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Tuesday, September 23, 2008

Blogging is niche, and slowing, says RWW

ReadWriteWeb posts about Technorati's latest breakdown of the blogosphere and disagrees that the figures show blogging has become mainstream.

Here are the figures from Technorati:

And here's how ReadWriteWeb sees them:

Of those 133 million blogs that Technorati has indexed - guess how many of them have been posted to in the last 7 days? 1.1% of them, or 1.5 million total.

Just for context, 1.6 million people in the US have defaulted on their mortgages last year. In 2005 there were 1.6 million people around the world who could speak Esperanto. 1.6 million people went to the Minnesota State Fair last year.

Is blogging mainstream? Globally, fewer people are posting to their blogs each week than go to the Minnesota State Fair or speak Esperanto.... Trying to blog (as 130 million+ people have in the past 6 years) may be somewhat mainstream, but actually blogging does not seem to be so yet.

ReadWriteWeb goes on to say that:
Reading blogs is becoming increasingly mainstream and the line between a blog and another kind of website is growing increasingly blurred. Writing full length blog posts even as regularly as once a week is hard, though.
Too right. It takes considerable time and effort, which can be hard to sustain.
We expect that microblogging may become more popular than blogging, if it hasn't already! From updating your status message on Facebook or MySpace, to posting 140 word updates on lunch or politics on Twitter to offering truncated public religious testimonials on a site like Gospelr (Twitter for Christians) - there are a whole lot of people already microblogging, if you will.
I agree, as do a number of the notables who commented on the Technorati research. Here's Michael Arrington, founder of Techcrunch:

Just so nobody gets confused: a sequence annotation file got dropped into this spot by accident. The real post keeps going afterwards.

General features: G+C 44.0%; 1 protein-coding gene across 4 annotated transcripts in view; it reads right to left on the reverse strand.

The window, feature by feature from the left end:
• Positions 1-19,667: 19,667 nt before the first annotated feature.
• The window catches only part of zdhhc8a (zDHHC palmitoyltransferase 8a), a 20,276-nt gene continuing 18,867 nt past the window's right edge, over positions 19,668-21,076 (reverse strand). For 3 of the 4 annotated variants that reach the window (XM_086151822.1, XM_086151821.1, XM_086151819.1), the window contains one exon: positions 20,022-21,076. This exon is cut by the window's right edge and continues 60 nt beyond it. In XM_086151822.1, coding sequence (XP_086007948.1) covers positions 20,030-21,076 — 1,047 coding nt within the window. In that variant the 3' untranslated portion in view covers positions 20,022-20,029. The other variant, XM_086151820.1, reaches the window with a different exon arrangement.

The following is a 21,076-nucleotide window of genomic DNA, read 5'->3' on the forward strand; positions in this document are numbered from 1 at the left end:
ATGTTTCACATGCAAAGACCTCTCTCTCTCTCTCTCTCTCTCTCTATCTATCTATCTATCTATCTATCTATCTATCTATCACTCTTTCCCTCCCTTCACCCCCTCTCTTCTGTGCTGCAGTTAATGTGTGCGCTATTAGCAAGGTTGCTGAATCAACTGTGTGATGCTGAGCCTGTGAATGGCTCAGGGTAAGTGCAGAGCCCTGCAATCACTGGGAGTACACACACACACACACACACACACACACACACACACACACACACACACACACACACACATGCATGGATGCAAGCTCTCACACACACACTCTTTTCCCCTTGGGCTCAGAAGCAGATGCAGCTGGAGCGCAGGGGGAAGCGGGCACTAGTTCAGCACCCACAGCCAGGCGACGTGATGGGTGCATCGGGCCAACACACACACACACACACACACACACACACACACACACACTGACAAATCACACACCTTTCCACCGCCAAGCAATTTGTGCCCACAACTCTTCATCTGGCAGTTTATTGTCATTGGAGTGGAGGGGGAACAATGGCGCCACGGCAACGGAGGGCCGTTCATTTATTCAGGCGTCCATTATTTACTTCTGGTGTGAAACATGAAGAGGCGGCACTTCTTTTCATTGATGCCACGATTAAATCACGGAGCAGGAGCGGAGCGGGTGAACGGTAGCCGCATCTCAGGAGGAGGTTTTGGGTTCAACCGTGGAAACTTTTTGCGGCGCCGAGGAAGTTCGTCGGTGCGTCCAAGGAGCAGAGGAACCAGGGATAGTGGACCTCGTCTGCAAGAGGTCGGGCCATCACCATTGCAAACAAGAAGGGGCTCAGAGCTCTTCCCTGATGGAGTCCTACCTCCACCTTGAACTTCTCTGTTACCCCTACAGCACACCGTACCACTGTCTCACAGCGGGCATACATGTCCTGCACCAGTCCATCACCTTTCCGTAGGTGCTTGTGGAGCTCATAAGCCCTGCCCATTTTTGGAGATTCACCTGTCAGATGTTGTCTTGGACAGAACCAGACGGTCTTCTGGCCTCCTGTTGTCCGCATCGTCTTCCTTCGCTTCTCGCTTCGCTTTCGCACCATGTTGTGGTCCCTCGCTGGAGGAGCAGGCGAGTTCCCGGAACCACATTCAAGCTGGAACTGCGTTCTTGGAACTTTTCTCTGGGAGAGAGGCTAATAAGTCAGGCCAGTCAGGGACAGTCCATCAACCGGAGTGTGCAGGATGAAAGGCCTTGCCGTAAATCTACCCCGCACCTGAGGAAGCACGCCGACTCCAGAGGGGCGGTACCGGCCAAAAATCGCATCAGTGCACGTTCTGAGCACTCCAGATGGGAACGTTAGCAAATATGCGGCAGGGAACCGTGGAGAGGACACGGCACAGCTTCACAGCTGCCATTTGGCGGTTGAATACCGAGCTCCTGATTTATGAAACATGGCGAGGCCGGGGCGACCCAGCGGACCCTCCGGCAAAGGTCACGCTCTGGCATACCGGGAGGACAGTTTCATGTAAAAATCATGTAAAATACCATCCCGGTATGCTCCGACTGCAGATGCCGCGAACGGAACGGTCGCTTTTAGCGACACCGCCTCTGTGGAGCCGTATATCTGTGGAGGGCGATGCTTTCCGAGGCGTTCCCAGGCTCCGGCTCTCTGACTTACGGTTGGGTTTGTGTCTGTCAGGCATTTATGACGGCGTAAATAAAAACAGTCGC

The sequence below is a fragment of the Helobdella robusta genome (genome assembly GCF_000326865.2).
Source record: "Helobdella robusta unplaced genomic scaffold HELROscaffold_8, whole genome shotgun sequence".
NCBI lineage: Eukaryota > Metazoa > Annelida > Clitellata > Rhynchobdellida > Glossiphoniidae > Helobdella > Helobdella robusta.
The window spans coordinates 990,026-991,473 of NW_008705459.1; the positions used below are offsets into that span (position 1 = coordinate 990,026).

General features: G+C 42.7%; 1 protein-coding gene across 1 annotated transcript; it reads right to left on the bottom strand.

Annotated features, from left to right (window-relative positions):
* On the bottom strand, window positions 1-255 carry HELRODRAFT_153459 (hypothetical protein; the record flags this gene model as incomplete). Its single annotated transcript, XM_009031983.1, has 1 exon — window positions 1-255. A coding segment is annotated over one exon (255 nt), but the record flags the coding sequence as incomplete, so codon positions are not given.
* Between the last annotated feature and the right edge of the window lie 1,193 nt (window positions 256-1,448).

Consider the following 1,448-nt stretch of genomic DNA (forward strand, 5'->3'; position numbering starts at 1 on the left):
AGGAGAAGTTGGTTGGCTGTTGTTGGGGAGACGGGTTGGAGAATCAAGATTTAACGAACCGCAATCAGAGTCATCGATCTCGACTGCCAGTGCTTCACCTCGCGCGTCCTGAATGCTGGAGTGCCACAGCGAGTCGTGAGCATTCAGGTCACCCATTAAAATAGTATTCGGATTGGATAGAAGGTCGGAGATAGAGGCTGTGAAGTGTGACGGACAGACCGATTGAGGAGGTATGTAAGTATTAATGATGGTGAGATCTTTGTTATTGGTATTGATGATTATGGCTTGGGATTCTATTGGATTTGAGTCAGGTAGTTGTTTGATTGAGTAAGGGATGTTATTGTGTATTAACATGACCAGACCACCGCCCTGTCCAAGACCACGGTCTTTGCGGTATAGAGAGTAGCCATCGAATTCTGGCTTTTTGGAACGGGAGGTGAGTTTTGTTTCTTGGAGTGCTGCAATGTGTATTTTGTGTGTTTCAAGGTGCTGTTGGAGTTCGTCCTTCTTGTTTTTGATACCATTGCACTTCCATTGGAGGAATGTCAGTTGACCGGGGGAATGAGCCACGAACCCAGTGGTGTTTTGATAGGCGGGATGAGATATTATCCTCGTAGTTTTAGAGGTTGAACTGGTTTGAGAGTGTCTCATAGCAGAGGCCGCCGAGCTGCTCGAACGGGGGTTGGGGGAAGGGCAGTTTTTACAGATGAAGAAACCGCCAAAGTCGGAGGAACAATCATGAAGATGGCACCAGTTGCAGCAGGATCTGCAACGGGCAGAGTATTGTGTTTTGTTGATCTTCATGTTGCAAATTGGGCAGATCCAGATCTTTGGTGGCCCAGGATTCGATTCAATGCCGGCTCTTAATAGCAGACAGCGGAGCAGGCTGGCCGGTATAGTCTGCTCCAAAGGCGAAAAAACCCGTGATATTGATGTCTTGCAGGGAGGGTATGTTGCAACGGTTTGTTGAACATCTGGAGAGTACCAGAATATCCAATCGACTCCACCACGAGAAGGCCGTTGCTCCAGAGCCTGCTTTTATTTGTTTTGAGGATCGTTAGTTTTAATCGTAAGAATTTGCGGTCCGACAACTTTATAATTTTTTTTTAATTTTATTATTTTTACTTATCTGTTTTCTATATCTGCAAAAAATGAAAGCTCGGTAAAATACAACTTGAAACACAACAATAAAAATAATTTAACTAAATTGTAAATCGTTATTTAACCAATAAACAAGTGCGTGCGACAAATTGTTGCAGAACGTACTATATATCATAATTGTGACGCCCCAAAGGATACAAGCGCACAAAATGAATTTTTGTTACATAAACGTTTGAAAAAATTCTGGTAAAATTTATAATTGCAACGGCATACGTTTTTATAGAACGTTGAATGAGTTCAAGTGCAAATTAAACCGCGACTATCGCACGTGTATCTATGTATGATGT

Microblogging platforms like Twitter and Friendfeed are the fast food equivalent of the blogging world, and continue to gain popularity because they let people update multiple times per day with 140 characters or less on what they are doing, how they're feeling, etc. Not only is microblogging a terrific method of self expression, the value of the raw data that's created is enormously important. The Twitter messages I read during the two presidential conventions gave me a good idea on how people reacted to the various speeches. It's not statistically relevant, but pollsters will be watching that data more and more closely over time.”
And here's New York-based venture capitalist, Fred Wilson (who has invested in the two microblogging sites he mentions):

“Blogging is getting easier and easier and some day, we'll all have blogs of one sort or another. Most won't look like my blog, maybe more like mytumblog or my twitter feed, but even more likely they'll look like something else.”

“Earlier this year I wrote on my blog [], ‘Honestly I am not envisioning anything other than this; every single human being posting their thoughts and experiences in any number of ways to the Internet.’ That's where we are headed and blogging is a big part of that.”

There's some really interesting nuggets in the Technorati State of the Blogosphere 2008 report. Well worth dipping into.

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